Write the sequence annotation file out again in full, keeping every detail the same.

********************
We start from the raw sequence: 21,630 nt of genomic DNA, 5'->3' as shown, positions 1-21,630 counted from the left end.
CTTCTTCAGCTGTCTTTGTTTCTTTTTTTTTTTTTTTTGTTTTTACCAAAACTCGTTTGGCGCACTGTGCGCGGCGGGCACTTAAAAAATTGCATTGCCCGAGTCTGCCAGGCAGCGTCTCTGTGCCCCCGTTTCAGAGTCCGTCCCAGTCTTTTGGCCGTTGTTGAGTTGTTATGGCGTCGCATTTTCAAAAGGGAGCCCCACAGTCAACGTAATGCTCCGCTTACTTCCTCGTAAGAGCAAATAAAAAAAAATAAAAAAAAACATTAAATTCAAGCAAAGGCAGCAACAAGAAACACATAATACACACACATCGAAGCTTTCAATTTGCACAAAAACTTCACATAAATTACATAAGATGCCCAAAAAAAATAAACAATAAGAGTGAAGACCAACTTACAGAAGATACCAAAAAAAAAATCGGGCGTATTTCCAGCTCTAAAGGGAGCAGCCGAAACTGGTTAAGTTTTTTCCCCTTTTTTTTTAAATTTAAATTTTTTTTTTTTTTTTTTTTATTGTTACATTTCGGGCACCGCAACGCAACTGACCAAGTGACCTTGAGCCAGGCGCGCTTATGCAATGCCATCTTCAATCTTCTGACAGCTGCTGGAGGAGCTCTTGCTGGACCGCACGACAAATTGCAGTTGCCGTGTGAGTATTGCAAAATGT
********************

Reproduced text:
We start from the raw sequence: 21,630 nt of genomic DNA, 5'->3' as shown, positions 1-21,630 counted from the left end.
CTTCTTCAGCTGTCTTTGTTTCTTTTTTTTTTTTTTTTGTTTTTACCAAAACTCGTTTGGCGCACTGTGCGCGGCGGGCACTTAAAAAATTGCATTGCCCGAGTCTGCCAGGCAGCGTCTCTGTGCCCCCGTTTCAGAGTCCGTCCCAGTCTTTTGGCCGTTGTTGAGTTGTTATGGCGTCGCATTTTCAAAAGGGAGCCCCACAGTCAACGTAATGCTCCGCTTACTTCCTCGTAAGAGCAAATAAAAAAAAATAAAAAAAAACATTAAATTCAAGCAAAGGCAGCAACAAGAAACACATAATACACACACATCGAAGCTTTCAATTTGCACAAAAACTTCACATAAATTACATAAGATGCCCAAAAAAAATAAACAATAAGAGTGAAGACCAACTTACAGAAGATACCAAAAAAAAAATCGGGCGTATTTCCAGCTCTAAAGGGAGCAGCCGAAACTGGTTAAGTTTTTTCCCCTTTTTTTTTAAATTTAAATTTTTTTTTTTTTTTTTTTTATTGTTACATTTCGGGCACCGCAACGCAACTGACCAAGTGACCTTGAGCCAGGCGCGCTTATGCAATGCCATCTTCAATCTTCTGACAGCTGCTGGAGGAGCTCTTGCTGGACCGCACGACAAATTGCAGTTGCCGTGTGAGTATTGCAAAATGT